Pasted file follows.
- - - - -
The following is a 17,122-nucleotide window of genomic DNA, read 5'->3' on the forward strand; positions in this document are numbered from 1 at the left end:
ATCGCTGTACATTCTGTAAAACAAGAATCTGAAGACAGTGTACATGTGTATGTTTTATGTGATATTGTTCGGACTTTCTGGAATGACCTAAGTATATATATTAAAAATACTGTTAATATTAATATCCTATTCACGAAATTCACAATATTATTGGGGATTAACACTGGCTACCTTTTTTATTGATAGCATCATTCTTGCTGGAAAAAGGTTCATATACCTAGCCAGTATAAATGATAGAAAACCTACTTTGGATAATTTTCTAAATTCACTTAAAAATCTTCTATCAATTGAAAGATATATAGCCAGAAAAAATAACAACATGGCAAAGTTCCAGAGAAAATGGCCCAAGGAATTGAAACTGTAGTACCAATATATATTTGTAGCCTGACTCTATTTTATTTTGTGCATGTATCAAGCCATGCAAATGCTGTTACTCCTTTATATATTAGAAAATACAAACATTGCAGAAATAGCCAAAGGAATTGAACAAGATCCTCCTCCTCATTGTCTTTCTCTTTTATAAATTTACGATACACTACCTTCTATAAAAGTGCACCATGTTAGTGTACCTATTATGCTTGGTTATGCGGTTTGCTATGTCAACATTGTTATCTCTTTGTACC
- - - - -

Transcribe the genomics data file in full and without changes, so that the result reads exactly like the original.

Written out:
The following is a 17,122-nucleotide window of genomic DNA, read 5'->3' on the forward strand; positions in this document are numbered from 1 at the left end:
ATCGCTGTACATTCTGTAAAACAAGAATCTGAAGACAGTGTACATGTGTATGTTTTATGTGATATTGTTCGGACTTTCTGGAATGACCTAAGTATATATATTAAAAATACTGTTAATATTAATATCCTATTCACGAAATTCACAATATTATTGGGGATTAACACTGGCTACCTTTTTTATTGATAGCATCATTCTTGCTGGAAAAAGGTTCATATACCTAGCCAGTATAAATGATAGAAAACCTACTTTGGATAATTTTCTAAATTCACTTAAAAATCTTCTATCAATTGAAAGATATATAGCCAGAAAAAATAACAACATGGCAAAGTTCCAGAGAAAATGGCCCAAGGAATTGAAACTGTAGTACCAATATATATTTGTAGCCTGACTCTATTTTATTTTGTGCATGTATCAAGCCATGCAAATGCTGTTACTCCTTTATATATTAGAAAATACAAACATTGCAGAAATAGCCAAAGGAATTGAACAAGATCCTCCTCCTCATTGTCTTTCTCTTTTATAAATTTACGATACACTACCTTCTATAAAAGTGCACCATGTTAGTGTACCTATTATGCTTGGTTATGCGGTTTGCTATGTCAACATTGTTATCTCTTTGTACC